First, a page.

One could say the yacht was designed to ignite imaginations of tropical sunsets in exotic locations; think oodles of teak and a beautiful custom interior, wrapped into traditional double-ender hull with a full keel. Beneath the alluring romance, you’ll find a boat that is solidly built, and indeed many Tayana 37s can be found on the blue water cruising circuit around the world.

When in June of 1973 Time Magazine featured a four page spread on the “cruising life” with a photo of the Westsail 32 it was clear that this diminutive boat had caught the imagination of a generation. They sold like hotcakes and the cruising life came out of the fringes and into the mainstream. Meanwhile, fresh from the success of his groundbreaking Valiant 40 and having more recently designed the CT 54 Perry was approached by Bob Berg, former owner of Flying Dutchman Yachts in Seattle, to design a boat to capitalize on the success of the Westsail. It is said that the success of the Westsail was not that it was the right boat at the right time, it was also the right style; it was exactly what Americans thought a cruising boat should look like. This may explain the Tayana’s copious amounts of teak, her traditional full keel, and double ender style.

The boatyard that was originally selected to build the boat was Ta Chaio Brothers of Taiwan, builders of CT yachts. Interestingly, they declined thinking the boat would not be a commercial success. Thus the contract to build the boat was passed to Ta Yang, another high quality Taiwanese boatbuilding concern.

The boat, which was first known as the “CT 37”, was introduced in 1975 and offered as a semi-custom boat, with all manner of internal options and layouts. The rig was offered with options of cutter or ketch, however cutters were the fashion of the day and only 20 boats were built as ketches. In 1979 the CT 37 name was discontinued, instead boat inherited an offshoot of the Ta Yang name, changing to the Tayana 37.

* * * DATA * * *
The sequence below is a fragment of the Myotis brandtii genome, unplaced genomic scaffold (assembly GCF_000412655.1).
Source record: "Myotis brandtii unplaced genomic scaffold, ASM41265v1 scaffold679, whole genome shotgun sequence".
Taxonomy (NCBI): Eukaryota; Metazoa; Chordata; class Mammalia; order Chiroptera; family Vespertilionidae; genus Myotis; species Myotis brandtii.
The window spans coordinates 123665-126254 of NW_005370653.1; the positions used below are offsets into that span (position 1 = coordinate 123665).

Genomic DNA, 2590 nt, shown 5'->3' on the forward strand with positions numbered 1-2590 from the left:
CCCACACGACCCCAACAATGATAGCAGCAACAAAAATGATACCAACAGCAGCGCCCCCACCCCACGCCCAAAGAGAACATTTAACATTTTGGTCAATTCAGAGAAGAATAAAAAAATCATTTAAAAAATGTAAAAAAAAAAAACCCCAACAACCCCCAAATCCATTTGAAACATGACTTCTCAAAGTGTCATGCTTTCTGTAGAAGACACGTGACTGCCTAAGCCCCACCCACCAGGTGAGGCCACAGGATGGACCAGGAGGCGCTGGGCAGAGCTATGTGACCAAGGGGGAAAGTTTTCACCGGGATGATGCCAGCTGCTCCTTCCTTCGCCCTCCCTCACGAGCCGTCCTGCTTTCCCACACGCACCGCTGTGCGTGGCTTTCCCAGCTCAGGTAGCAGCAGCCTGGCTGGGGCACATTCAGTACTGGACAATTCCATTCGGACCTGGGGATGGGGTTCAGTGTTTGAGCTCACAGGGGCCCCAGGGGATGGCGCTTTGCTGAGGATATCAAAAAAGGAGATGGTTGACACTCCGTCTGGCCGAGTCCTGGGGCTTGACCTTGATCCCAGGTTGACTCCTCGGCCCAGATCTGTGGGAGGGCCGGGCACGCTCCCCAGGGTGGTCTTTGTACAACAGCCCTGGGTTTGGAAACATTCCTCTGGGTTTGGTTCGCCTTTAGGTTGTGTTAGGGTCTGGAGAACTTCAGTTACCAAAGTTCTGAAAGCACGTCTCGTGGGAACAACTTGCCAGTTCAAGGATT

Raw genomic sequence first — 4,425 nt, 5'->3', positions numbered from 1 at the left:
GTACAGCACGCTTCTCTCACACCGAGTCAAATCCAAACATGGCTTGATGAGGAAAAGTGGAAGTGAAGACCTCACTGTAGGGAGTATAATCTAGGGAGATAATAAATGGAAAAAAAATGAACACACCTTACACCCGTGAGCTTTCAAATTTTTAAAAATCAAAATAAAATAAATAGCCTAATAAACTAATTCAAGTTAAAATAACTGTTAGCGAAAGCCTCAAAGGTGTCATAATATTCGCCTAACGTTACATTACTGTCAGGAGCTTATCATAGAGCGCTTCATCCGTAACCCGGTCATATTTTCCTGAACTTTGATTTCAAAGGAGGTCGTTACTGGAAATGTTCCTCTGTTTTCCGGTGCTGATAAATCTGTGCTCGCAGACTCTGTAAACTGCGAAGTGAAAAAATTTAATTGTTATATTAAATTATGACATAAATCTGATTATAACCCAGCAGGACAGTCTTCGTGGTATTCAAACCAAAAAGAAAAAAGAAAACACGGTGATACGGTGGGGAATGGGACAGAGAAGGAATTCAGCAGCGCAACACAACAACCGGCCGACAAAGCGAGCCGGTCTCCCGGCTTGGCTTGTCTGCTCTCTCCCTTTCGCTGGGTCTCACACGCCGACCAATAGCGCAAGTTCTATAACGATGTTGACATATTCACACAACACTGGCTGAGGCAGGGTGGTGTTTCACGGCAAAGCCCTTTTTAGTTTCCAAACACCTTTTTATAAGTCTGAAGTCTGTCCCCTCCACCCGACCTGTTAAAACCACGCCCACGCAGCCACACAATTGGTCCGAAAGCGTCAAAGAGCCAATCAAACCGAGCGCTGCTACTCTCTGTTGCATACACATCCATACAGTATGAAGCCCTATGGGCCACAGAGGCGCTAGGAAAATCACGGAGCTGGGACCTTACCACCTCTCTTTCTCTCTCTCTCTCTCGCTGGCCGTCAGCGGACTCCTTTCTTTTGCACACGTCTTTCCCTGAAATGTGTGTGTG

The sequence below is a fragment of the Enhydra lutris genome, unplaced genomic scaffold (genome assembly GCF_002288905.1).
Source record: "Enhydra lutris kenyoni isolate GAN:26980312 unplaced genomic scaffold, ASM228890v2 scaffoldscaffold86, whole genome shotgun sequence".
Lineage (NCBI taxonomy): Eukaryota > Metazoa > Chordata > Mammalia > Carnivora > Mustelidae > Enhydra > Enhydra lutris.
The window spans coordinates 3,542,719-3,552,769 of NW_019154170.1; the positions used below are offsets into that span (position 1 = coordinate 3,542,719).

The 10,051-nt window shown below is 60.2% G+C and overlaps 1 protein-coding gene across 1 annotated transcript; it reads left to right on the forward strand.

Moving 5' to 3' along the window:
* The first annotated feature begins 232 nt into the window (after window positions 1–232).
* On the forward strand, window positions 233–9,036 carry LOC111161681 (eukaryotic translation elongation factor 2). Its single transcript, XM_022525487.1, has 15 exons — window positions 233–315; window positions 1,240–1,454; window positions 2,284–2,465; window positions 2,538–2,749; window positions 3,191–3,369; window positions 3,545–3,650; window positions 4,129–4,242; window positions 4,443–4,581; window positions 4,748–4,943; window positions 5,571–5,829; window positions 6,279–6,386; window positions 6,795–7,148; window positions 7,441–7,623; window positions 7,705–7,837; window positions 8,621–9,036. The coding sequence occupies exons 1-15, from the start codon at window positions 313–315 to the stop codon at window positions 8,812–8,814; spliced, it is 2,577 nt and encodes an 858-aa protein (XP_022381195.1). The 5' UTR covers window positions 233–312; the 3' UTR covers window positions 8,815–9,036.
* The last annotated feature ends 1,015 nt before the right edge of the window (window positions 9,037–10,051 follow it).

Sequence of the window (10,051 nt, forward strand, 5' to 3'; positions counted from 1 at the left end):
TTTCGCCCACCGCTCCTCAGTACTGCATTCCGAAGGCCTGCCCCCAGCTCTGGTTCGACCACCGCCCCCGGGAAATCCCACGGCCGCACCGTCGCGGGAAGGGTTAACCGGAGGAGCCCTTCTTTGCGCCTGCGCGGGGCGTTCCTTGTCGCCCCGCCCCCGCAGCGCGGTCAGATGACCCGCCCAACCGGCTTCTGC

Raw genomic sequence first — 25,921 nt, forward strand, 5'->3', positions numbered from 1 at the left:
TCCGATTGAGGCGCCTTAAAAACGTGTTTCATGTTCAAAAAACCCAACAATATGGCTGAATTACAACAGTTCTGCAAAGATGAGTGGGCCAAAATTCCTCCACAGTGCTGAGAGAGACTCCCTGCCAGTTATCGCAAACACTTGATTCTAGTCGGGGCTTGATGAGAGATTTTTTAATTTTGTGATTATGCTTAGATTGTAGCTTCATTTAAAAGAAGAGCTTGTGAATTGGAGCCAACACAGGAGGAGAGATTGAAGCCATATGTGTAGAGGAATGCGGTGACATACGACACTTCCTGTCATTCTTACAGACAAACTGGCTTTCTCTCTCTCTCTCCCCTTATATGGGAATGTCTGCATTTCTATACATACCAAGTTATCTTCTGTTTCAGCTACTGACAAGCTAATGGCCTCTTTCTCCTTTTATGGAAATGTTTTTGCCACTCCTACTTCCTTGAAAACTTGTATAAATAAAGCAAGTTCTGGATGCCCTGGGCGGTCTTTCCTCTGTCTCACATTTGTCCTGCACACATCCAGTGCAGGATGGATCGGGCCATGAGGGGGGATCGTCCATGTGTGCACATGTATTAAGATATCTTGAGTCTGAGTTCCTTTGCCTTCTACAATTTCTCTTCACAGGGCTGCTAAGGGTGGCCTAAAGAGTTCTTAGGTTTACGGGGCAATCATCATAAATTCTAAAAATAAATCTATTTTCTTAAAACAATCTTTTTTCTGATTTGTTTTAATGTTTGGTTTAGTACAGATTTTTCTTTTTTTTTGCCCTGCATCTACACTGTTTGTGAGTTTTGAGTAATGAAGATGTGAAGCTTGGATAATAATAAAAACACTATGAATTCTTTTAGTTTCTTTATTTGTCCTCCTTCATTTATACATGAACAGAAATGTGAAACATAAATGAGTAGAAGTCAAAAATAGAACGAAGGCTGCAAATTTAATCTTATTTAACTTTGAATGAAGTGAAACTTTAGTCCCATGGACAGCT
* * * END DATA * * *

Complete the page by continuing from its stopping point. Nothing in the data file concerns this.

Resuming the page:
The Tayana 37 continues to be in production today in very low numbers, they have declined in sales as buyer tastes have favored boats with more expansive interiors, stern entry, and avoidance of higher maintenance teak on the exterior. However the Tayana 37 remains popular in the used boat market, at the time of writing the Tayana Owners Association reports the latest hull number is 588 or 589.

Boat Configuration

The Tayana 37 is a classic full keel double-ender which when we look back today marks the start of modern design philosophy for full keel boats. Perry took a very traditional Atkins 1930s inspired design and worked his “boatspeed” magic firstly by cutting away forefoot of the keel, a common technique to reduce wetted area with gains in maneuverability. He then connected the keel to the bilge of the hull as a distinctly separate surface without the traditional wine-glass blend, which tends to help with close-windedness and form stability. Other deviations to the Archer theme included his own flavor of a canoe stern which had worked well in his radical at the time Valiant 40 design as well as opting for a modern inboard rudder over the traditional aft hanging rudder that Archer used.